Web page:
Gold entered a so-called bear market,
dropping for a fourth day, after Greek leaders failed to form a
government, increasing speculation that the country may quit the
euro and driving the Dollar Index (DXY) to a record advance.
Immediate-delivery gold lost as much as 0.7 percent to
$1,533 an ounce, more than 20 percent below its all-time high
last September and fulfilling the common definition of the
market slump. That’s the cheapest since Dec. 29. The precious
metal traded at $1,535.75 at 2:01 p.m. in Singapore.
A second Greek vote will be held, possibly next month, as
gridlock followed a May 6 ballot in which voters rejected the
austerity program that underpins the country’s bailout accords.
German Finance Minister Wolfgang Schaeuble called the new
election a referendum on whether Greece stays in the euro.
“It’s a risk-off environment,” Peter Hickson, head of
commodities research at UBS AG, said in a Bloomberg Television
interview. “People are concerned about liquidity and they’re
going to take security in the U.S. dollar.”
Since peaking at $1,921.15 an ounce last year, spot bullion
has exceeded the 20 percent decline twice before, in both
September and December, and is 1.8 percent lower in 2012 after
gaining for the past 11 years.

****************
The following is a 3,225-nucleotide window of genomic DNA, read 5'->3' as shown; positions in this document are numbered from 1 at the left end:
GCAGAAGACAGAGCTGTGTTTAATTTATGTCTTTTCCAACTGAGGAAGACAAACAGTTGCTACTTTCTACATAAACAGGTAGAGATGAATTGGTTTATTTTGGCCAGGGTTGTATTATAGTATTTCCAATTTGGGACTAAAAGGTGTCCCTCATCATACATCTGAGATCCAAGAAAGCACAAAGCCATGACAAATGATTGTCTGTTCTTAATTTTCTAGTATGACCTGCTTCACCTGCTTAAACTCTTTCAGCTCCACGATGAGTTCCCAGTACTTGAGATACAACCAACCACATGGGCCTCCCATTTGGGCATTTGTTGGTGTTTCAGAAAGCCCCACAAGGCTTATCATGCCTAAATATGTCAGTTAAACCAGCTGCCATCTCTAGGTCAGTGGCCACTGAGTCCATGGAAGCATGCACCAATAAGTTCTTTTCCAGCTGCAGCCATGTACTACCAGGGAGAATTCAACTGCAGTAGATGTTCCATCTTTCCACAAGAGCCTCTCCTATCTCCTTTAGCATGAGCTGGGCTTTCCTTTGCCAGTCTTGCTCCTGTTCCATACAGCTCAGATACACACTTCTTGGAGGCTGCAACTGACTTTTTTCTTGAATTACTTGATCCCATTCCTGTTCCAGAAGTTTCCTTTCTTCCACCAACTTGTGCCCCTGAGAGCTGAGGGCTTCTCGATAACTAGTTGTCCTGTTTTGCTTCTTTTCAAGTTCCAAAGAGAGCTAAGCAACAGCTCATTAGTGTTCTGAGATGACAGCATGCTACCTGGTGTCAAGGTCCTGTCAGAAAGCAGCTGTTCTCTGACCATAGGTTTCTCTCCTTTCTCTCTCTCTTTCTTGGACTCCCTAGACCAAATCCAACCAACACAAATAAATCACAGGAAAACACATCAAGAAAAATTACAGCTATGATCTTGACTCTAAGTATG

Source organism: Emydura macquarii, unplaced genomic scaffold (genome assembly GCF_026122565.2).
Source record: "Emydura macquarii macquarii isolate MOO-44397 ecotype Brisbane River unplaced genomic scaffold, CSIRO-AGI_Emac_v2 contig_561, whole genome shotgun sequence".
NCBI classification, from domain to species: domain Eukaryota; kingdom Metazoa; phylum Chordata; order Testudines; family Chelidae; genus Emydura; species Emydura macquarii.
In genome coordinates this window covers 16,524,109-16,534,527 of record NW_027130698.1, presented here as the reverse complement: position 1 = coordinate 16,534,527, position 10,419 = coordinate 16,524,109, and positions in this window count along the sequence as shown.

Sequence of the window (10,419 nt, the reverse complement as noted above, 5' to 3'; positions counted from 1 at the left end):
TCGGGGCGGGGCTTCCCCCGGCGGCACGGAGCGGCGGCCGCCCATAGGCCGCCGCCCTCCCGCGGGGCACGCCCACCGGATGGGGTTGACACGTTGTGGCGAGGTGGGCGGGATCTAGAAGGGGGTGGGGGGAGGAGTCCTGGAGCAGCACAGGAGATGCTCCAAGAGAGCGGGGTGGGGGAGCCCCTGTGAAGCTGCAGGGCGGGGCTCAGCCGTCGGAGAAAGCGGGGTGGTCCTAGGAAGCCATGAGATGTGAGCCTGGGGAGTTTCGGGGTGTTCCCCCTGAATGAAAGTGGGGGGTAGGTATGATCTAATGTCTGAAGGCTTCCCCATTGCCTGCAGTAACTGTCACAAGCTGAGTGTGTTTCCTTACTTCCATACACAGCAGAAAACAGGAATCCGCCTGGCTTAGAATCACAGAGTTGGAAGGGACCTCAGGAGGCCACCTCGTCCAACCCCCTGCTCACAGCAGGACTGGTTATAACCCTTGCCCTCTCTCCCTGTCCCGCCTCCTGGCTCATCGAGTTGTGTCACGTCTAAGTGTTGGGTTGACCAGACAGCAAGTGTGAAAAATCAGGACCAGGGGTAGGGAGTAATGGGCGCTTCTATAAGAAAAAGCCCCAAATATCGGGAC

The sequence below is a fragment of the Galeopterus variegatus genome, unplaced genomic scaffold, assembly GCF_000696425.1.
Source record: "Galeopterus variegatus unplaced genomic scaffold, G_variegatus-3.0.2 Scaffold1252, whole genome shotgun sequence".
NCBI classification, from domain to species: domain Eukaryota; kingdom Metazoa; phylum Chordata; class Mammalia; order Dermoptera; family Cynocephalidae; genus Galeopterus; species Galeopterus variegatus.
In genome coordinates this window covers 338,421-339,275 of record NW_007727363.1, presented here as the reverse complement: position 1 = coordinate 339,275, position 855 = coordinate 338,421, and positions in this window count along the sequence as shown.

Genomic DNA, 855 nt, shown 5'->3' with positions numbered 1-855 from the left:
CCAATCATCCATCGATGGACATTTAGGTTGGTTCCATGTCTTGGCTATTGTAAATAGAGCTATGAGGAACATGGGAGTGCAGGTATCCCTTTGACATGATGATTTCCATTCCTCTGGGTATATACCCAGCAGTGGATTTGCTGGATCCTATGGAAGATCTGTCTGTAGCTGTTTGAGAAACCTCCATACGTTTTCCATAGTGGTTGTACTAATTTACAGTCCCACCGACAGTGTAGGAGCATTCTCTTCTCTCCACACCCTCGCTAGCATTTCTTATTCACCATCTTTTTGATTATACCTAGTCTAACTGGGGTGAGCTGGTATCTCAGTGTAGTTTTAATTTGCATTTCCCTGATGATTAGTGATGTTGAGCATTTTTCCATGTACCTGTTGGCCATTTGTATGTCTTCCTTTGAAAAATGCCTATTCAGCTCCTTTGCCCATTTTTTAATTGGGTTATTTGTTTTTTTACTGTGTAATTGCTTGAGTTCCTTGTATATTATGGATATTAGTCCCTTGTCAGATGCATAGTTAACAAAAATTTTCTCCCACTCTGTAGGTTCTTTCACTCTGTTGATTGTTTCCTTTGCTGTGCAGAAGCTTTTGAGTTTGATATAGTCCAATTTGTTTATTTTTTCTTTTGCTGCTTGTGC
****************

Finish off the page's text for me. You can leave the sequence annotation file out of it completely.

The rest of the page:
June-delivery bullion lost as much as 1.6 percent to
$1,532.70 an ounce in New York, declining more than 20 percent
from its record. Futures have also dropped into a bear market
twice since reaching the record last year.
The Dollar Index, a six-currency gauge, climbed for a 14th
day, the longest winning run since its inception in 1973. The
euro dropped to $1.2699, the weakest since Jan. 17.
Holdings in gold-backed exchange-traded products fell 0.1
percent to 2,379.367 metric tons yesterday, according to data
tracked by Bloomberg. Investor George Soros increased his
holdings in the SPDR Gold Trust in the first quarter, while John
Paulson maintained his stake, filings showed yesterday.
Spot gold’s so-called 14-day relative strength index
dropped to 21.07, below the level of 30 that some analysts
regard as signaling a rebound. One ounce of gold bought as much
as 56.0702 ounces of silver today, the most since Jan. 9,
according to Bloomberg data.
Spot silver fell as much as 1.3 percent to $27.36 an ounce,
the lowest level since Dec. 30, and was at $27.4675. It’s the
metal’s eighth decline, the worst run since Sept. 11, 2008.
Platinum, the only precious metal still higher this year,
was little changed at $1,431 an ounce after dropping to
$1,430.75, the lowest level since Jan. 10. Palladium dropped as
much as 0.6 percent to $592.15 an ounce, before trading at $594.
To contact the reporters for this story:
Phoebe Sedgman in Melbourne at
Glenys Sim in Singapore at
To contact the editor responsible for this story:
James Poole at
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